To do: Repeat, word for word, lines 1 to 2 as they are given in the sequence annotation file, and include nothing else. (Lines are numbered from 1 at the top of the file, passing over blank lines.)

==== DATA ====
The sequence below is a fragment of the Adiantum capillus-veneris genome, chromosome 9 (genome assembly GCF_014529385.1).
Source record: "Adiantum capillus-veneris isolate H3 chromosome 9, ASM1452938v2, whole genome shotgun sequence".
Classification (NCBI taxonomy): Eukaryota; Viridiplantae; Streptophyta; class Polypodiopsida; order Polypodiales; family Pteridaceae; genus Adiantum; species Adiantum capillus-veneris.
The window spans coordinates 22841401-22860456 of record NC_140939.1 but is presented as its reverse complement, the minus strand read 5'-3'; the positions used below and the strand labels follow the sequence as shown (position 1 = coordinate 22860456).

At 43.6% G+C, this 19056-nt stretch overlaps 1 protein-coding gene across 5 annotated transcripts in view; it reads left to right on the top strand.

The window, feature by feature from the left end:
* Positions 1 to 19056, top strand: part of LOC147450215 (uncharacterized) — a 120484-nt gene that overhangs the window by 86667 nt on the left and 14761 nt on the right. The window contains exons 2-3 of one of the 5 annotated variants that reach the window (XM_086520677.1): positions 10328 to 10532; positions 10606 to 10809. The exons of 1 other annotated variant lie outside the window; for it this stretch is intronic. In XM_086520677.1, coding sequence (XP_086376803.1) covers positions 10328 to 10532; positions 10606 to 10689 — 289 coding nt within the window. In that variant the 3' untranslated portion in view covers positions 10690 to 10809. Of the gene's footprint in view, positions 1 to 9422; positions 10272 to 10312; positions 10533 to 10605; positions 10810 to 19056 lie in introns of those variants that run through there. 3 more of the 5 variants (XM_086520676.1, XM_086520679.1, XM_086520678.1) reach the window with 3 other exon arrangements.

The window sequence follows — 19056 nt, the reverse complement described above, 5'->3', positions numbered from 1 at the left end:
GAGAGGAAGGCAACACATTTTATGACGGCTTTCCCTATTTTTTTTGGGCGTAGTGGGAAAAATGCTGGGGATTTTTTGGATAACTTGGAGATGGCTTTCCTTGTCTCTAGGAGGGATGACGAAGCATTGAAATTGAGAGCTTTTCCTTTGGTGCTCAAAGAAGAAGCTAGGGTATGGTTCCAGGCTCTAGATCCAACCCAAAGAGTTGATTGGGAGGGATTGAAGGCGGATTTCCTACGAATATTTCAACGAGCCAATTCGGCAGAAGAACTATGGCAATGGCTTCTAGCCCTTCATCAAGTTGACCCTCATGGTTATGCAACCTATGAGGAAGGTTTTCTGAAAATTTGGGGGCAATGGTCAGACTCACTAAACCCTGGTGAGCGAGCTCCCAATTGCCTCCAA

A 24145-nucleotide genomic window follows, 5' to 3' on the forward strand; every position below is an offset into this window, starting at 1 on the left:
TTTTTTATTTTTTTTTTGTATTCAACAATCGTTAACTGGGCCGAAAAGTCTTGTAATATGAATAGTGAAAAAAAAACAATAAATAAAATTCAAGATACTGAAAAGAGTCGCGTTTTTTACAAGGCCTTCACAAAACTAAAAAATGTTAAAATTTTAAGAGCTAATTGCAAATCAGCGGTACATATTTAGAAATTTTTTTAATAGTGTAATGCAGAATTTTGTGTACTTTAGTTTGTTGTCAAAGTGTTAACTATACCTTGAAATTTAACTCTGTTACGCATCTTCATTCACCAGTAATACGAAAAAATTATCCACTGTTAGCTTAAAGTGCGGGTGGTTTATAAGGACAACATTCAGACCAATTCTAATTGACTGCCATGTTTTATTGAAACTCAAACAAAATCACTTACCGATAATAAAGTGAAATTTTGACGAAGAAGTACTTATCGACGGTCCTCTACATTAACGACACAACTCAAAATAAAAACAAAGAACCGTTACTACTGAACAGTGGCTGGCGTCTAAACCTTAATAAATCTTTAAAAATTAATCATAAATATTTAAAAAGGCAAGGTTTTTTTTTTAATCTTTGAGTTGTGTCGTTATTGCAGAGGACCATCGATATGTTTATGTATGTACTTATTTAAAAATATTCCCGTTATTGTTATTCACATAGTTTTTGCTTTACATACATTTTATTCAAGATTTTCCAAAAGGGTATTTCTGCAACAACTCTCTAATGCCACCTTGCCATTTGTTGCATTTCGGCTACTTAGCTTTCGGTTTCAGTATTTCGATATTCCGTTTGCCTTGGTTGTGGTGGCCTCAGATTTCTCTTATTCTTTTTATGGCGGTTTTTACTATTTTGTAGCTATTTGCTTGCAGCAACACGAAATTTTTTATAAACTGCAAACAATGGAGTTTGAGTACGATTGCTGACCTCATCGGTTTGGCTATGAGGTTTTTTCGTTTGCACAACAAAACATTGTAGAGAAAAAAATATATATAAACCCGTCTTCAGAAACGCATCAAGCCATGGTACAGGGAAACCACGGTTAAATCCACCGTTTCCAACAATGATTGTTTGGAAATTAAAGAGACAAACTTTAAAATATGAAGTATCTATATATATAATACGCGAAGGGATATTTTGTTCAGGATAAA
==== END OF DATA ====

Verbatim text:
The sequence below is a fragment of the Adiantum capillus-veneris genome, chromosome 9 (genome assembly GCF_014529385.1).
Source record: "Adiantum capillus-veneris isolate H3 chromosome 9, ASM1452938v2, whole genome shotgun sequence".